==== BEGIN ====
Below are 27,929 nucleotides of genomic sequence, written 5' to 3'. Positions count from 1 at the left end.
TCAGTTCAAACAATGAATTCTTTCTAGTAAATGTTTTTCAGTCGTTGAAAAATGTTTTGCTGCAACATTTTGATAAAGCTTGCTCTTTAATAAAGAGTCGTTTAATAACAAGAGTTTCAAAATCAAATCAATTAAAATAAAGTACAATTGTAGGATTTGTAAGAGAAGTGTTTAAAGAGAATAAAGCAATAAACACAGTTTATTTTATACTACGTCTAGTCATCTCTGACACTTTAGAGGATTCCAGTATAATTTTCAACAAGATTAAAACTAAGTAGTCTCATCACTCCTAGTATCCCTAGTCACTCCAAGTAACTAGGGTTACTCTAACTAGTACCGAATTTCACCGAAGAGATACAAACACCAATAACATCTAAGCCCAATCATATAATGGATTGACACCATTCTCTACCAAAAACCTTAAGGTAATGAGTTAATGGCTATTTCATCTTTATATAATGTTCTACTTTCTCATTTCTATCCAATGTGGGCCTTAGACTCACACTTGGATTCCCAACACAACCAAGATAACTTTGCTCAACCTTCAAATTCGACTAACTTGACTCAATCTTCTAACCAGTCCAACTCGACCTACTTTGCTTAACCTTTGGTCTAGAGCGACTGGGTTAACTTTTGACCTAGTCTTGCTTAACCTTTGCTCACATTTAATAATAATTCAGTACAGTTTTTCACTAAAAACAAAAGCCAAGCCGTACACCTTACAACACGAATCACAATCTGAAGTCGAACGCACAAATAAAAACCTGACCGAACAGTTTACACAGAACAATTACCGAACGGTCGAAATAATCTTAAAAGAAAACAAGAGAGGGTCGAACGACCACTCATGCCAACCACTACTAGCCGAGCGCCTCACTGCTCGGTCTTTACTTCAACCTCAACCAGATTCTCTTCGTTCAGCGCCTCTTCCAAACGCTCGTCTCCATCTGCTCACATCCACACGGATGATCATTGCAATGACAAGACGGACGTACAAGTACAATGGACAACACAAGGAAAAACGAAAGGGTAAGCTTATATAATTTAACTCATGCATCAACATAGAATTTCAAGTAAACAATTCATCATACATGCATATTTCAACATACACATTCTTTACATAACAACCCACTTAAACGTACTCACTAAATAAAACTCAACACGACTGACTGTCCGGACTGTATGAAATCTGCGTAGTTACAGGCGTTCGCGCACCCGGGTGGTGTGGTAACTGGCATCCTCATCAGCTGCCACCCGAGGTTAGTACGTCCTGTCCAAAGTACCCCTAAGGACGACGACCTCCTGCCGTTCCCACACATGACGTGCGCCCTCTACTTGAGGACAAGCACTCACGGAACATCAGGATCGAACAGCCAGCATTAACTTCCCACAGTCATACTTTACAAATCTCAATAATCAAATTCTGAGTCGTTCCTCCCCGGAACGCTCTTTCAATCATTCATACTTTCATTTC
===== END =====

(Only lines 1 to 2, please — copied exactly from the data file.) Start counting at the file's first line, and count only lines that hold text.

Below are 27,929 nucleotides of genomic sequence, written 5' to 3'. Positions count from 1 at the left end.
TCAGTTCAAACAATGAATTCTTTCTAGTAAATGTTTTTCAGTCGTTGAAAAATGTTTTGCTGCAACATTTTGATAAAGCTTGCTCTTTAATAAAGAGTCGTTTAATAACAAGAGTTTCAAAATCAAATCAATTAAAATAAAGTACAATTGTAGGATTTGTAAGAGAAGTGTTTAAAGAGAATAAAGCAATAAACACAGTTTATTTTATACTACGTCTAGTCATCTCTGACACTTTAGAGGATTCCAGTATAATTTTCAACAAGATTAAAACTAAGTAGTCTCATCACTCCTAGTATCCCTAGTCACTCCAAGTAACTAGGGTTACTCTAACTAGTACCGAATTTCACCGAAGAGATACAAACACCAATAACATCTAAGCCCAATCATATAATGGATTGACACCATTCTCTACCAAAAACCTTAAGGTAATGAGTTAATGGCTATTTCATCTTTATATAATGTTCTACTTTCTCATTTCTATCCAATGTGGGCCTTAGACTCACACTTGGATTCCCAACACAACCAAGATAACTTTGCTCAACCTTCAAATTCGACTAACTTGACTCAATCTTCTAACCAGTCCAACTCGACCTACTTTGCTTAACCTTTGGTCTAGAGCGACTGGGTTAACTTTTGACCTAGTCTTGCTTAACCTTTGCTCACATTTAATAATAATTCAGTACAGTTTTTCACTAAAAACAAAAGCCAAGCCGTACACCTTACAACACGAATCACAATCTGAAGTCGAACGCACAAATAAAAACCTGACCGAACAGTTTACACAGAACAATTACCGAACGGTCGAAATAATCTTAAAAGAAAACAAGAGAGGGTCGAACGACCACTCATGCCAACCACTACTAGCCGAGCGCCTCACTGCTCGGTCTTTACTTCAACCTCAACCAGATTCTCTTCGTTCAGCGCCTCTTCCAAACGCTCGTCTCCATCTGCTCACATCCACACGGATGATCATTGCAATGACAAGACGGACGTACAAGTACAATGGACAACACAAGGAAAAACGAAAGGGTAAGCTTATATAATTTAACTCATGCATCAACATAGAATTTCAAGTAAACAATTCATCATACATGCATATTTCAACATACACATTCTTTACATAACAACCCACTTAAACGTACTCACTAAATAAAACTCAACACGACTGACTGTCCGGACTGTATGAAATCTGCGTAGTTACAGGCGTTCGCGCACCCGGGTGGTGTGGTAACTGGCATCCTCATCAGCTGCCACCCGAGGTTAGTACGTCCTGTCCAAAGTACCCCTAAGGACGACGACCTCCTGCCGTTCCCACACATGACGTGCGCCCTCTACTTGAGGACAAGCACTCACGGAACATCAGGATCGAACAGCCAGCATTAACTTCCCACAGTCATACTTTACAAATCTCAATAATCAAATTCTGAGTCGTTCCTCCCCGGAACGCTCTTTCAATCATTCATACTTTCATTTC